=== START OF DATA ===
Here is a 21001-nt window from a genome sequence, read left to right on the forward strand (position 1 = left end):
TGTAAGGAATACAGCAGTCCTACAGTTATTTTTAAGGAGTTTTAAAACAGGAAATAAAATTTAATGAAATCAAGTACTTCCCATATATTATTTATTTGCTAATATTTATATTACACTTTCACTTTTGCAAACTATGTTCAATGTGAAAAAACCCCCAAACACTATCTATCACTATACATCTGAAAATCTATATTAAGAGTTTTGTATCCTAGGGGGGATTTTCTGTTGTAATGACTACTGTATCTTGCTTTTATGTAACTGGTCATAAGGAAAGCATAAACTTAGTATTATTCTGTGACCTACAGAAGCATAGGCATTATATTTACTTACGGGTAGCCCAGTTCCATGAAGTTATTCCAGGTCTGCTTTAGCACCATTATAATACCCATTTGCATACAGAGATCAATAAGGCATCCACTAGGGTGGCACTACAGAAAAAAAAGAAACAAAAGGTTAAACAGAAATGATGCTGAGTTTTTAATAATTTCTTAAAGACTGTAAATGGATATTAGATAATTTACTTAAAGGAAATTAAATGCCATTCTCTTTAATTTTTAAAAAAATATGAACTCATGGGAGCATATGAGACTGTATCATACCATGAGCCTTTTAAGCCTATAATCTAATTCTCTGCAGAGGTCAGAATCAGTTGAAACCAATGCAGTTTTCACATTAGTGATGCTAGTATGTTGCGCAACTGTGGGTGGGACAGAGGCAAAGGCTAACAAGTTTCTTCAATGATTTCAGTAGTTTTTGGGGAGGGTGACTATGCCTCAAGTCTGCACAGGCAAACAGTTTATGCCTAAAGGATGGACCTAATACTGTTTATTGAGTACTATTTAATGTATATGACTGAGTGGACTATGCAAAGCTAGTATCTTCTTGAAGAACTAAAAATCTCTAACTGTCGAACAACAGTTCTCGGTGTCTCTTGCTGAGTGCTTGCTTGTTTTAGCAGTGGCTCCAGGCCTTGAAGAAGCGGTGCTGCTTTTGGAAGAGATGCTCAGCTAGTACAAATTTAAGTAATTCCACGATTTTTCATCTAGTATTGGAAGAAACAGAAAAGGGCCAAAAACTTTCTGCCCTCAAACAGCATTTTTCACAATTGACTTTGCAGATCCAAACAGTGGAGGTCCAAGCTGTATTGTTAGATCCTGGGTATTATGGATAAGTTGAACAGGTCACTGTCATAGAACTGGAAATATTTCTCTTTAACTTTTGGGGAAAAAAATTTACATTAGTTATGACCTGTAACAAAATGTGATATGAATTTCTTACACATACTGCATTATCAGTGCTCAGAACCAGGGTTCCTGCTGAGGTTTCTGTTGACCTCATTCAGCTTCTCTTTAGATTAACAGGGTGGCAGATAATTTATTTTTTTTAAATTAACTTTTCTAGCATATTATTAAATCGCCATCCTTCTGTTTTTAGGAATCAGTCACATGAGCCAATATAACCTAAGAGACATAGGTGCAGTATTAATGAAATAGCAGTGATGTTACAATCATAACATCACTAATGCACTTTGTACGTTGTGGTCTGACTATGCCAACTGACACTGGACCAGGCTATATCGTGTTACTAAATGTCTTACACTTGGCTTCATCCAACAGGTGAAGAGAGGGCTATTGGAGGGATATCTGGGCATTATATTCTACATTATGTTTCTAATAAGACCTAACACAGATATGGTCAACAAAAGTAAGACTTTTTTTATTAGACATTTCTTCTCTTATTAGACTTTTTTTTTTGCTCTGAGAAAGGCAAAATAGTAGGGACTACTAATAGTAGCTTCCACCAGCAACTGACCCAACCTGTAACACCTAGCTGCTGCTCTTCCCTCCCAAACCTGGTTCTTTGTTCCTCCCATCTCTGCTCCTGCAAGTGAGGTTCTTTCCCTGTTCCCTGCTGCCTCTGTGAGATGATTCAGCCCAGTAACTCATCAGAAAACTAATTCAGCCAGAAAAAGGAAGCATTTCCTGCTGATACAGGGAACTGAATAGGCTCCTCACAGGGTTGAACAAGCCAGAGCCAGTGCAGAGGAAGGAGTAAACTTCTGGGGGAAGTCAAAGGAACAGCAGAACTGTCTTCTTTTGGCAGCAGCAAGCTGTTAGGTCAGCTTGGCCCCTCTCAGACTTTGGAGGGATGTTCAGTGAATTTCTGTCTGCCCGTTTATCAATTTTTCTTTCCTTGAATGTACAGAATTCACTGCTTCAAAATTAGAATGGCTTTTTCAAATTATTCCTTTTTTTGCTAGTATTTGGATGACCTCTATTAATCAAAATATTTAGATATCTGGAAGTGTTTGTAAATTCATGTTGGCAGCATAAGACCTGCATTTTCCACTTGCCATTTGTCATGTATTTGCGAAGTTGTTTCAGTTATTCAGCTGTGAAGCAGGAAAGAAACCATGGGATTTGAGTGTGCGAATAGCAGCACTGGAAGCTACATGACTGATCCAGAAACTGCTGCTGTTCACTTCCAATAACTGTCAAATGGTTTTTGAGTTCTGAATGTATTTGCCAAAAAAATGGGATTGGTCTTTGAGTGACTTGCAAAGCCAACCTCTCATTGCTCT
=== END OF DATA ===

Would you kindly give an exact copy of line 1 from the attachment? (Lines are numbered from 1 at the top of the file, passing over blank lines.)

Here is a 21001-nt window from a genome sequence, read left to right on the forward strand (position 1 = left end):